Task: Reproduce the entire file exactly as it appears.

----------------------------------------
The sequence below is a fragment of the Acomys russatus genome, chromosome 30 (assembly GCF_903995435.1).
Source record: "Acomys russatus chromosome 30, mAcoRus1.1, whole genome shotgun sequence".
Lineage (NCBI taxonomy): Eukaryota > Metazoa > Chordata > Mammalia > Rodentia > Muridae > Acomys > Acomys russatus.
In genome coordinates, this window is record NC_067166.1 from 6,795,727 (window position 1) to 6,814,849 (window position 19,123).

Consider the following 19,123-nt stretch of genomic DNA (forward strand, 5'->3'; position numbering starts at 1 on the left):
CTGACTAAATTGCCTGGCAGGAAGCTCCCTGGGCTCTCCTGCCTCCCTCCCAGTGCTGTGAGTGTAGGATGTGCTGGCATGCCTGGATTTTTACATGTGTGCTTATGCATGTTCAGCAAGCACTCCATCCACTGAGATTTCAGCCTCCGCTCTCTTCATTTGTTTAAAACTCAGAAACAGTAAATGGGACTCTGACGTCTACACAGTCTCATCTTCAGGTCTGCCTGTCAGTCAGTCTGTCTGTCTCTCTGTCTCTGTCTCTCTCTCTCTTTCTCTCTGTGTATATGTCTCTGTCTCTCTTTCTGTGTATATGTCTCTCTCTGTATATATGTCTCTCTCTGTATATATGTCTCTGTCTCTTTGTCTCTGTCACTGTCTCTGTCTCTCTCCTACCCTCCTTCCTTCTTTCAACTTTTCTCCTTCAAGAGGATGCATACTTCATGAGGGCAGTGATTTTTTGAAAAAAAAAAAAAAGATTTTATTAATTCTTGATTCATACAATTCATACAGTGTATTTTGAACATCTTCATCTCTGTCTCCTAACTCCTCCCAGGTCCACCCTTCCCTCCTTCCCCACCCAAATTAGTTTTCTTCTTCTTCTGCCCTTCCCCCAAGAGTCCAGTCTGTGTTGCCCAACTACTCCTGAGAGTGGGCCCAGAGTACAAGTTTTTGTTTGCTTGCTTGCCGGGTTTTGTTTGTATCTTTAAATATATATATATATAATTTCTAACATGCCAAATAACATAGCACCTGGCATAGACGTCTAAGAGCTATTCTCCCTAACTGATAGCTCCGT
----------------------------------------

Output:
The sequence below is a fragment of the Acomys russatus genome, chromosome 30 (assembly GCF_903995435.1).
Source record: "Acomys russatus chromosome 30, mAcoRus1.1, whole genome shotgun sequence".
Lineage (NCBI taxonomy): Eukaryota > Metazoa > Chordata > Mammalia > Rodentia > Muridae > Acomys > Acomys russatus.
In genome coordinates, this window is record NC_067166.1 from 6,795,727 (window position 1) to 6,814,849 (window position 19,123).

Consider the following 19,123-nt stretch of genomic DNA (forward strand, 5'->3'; position numbering starts at 1 on the left):
CTGACTAAATTGCCTGGCAGGAAGCTCCCTGGGCTCTCCTGCCTCCCTCCCAGTGCTGTGAGTGTAGGATGTGCTGGCATGCCTGGATTTTTACATGTGTGCTTATGCATGTTCAGCAAGCACTCCATCCACTGAGATTTCAGCCTCCGCTCTCTTCATTTGTTTAAAACTCAGAAACAGTAAATGGGACTCTGACGTCTACACAGTCTCATCTTCAGGTCTGCCTGTCAGTCAGTCTGTCTGTCTCTCTGTCTCTGTCTCTCTCTCTCTTTCTCTCTGTGTATATGTCTCTGTCTCTCTTTCTGTGTATATGTCTCTCTCTGTATATATGTCTCTCTCTGTATATATGTCTCTGTCTCTTTGTCTCTGTCACTGTCTCTGTCTCTCTCCTACCCTCCTTCCTTCTTTCAACTTTTCTCCTTCAAGAGGATGCATACTTCATGAGGGCAGTGATTTTTTGAAAAAAAAAAAAAAGATTTTATTAATTCTTGATTCATACAATTCATACAGTGTATTTTGAACATCTTCATCTCTGTCTCCTAACTCCTCCCAGGTCCACCCTTCCCTCCTTCCCCACCCAAATTAGTTTTCTTCTTCTTCTGCCCTTCCCCCAAGAGTCCAGTCTGTGTTGCCCAACTACTCCTGAGAGTGGGCCCAGAGTACAAGTTTTTGTTTGCTTGCTTGCCGGGTTTTGTTTGTATCTTTAAATATATATATATATAATTTCTAACATGCCAAATAACATAGCACCTGGCATAGACGTCTAAGAGCTATTCTCCCTAACTGATAGCTCCGT